The Spirit in the New Testament

The Spirit

In a previous post, we considered how the term “spirit” was used in the Old Testament: primarily the first five books from Genesis to Deuteronomy. We learned that, although the same Hebrew word is used (ruwach), the English word varies depending on the context.  The following illustrates four ways the term “spirit” is used in the first five books of the Bible:


Wind/Power Power/Ability Breath of Life Way of Thinking
Genesis 1:2; 3:8; 8:1 41:38 6:3,17; 7:17,22 26:35; 41:8; 45:27
Exodus 10:13,19; 14:21; 15:8,10 28:3; 31:3 6:9; 35:21,31
Numbers 11:31 11:17,25,26,29; 24:2; 27:18 16:22; 27:16 5:14,30; 14:24
Deuteronomy 34:9 2:30

This provides a foundation or a baseline for us as we read through our Bible.

When we consider the use of “spirit” in the New Testament, we find there are a variety of applications and meanings as well. However, we also find that what we have understood from our brief examination in the Old Testament applies in the New Testament.

For example, “spirit” is used nineteen times in the Gospel of Matthew. The following demonstrates some of the ways it is used:

  • Holy Spirit: 1:18,20; 3:11; 12:31,32; 28:19
  • Spirit of God: 3:16; 10:20; 12:28
  • Power/Direction: 4:1; 12:18; 22:43; 26:41
  • Way of Thinking: 5:3
  • Unclean Spirit(s): 8:16; 10:1; 12:43,45
  • Power of Life: 27:50

When comparing this information, it is obvious that “spirit” in the New Testament, at least as used in the Gospel of Matthew, is very similar to how it is used in the Old Testament. Of course, we would expect this if we believe the Bible to be completely inspired by God.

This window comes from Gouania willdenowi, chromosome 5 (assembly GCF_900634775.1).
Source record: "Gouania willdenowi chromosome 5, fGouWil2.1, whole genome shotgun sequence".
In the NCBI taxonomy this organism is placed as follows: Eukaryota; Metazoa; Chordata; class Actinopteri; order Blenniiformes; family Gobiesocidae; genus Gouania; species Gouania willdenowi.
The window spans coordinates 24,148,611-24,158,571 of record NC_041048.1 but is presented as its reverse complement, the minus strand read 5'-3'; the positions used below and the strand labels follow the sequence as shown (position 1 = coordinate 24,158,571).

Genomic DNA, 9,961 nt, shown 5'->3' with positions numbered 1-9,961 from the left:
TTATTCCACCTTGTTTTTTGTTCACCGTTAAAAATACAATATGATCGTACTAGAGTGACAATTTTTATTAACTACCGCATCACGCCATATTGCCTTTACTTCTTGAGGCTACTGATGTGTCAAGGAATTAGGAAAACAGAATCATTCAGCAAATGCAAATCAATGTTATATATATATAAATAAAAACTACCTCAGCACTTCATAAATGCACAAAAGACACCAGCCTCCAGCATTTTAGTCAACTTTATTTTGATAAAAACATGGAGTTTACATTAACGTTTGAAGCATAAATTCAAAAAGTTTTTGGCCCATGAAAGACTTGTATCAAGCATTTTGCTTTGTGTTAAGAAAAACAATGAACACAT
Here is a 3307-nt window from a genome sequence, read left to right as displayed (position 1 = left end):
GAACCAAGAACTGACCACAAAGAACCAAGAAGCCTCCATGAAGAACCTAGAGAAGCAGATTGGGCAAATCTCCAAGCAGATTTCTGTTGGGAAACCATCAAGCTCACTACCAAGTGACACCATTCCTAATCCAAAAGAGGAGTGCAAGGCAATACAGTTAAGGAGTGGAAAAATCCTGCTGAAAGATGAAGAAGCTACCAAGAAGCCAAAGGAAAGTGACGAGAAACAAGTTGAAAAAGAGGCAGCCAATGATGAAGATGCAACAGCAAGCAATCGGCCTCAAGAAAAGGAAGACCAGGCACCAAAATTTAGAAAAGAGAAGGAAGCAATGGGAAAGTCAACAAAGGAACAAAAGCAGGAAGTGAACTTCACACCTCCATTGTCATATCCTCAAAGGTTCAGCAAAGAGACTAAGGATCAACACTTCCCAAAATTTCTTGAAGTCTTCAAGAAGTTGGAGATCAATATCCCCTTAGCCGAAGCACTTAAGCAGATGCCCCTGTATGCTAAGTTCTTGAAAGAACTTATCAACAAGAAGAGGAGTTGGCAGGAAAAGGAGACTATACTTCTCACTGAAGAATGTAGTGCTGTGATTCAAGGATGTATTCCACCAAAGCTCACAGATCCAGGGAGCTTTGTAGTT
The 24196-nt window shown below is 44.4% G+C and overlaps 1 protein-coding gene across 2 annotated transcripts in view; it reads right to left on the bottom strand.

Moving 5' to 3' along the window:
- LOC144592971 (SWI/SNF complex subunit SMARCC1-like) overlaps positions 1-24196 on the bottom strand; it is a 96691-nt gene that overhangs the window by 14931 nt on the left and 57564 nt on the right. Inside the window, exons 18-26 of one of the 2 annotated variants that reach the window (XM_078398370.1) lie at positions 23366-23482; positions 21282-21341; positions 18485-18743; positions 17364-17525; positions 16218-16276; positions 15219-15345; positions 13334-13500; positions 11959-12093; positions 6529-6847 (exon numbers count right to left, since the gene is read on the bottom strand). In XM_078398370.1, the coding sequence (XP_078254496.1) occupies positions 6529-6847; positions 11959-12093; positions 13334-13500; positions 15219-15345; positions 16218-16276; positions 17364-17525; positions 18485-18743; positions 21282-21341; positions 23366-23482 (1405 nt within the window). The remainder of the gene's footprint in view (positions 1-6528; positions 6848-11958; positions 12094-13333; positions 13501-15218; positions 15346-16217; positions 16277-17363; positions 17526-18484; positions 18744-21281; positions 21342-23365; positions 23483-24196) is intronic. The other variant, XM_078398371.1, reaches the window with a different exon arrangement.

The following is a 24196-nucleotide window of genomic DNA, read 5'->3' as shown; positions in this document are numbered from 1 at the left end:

We are told by the Apostle Paul in the New Testament that there is only one spirit:

There is one body and one Spirit—just as you were called to the one hope that belongs to your call— one Lord, one faith, one baptism, one God and Father of all, who is over all and through all and in all. (Ephesians 4:4-6, ESV)

From the Old Testament we saw that the “spirit” is from God: it is His power to use as He directs it. From the New Testament we learn there is only one spirit.  What is interesting and important to note is that when we come across the term “holy spirit”, the term “holy” simply means “separate” and is not a name, but a noun.  This tells us that the “holy spirit” is the “power of God” but is used in a separate way or for a specific purpose.  For example, the first time we read of the “holy spirit” in the New Testament, it is regarding the impregnation of Mary by God through a special use of His power, termed the “holy spirit”.

Now the birth of Jesus Christ took place in this way. When his mother Mary had been betrothed to Joseph, before they came together she was found to be with child from the Holy Spirit. (Matthew 1:18)

Another example is when Jesus was teaching in the Temple, he quoted from the Old Testament and said that King David spoke by the “holy spirit”:

David himself, in the Holy Spirit, declared, ‘The Lord said to my Lord, Sit at my right hand, until I put your enemies under your feet.’ (Mark 12:36, cp. Psalm 110:1)

In other words, the LORD God inspired King David to record these words that applied to Jesus one thousand years later. The inspiration of such prophetic words was by God’s power used for a special purpose.  This is why Jesus called it the “holy spirit”.  Two other examples are Zechariah (Luke 1:67) and Simeon (Luke 2:25-26) prophesying by the “holy spirit”.

Of course, there are many times and various ways this term is used. However, if we look at how the “spirit” is used in the Old Testament and use this as a foundation for how it is used in the New Testament, this will guide us to a good understanding of how the Bible defines and uses the term “spirit”.

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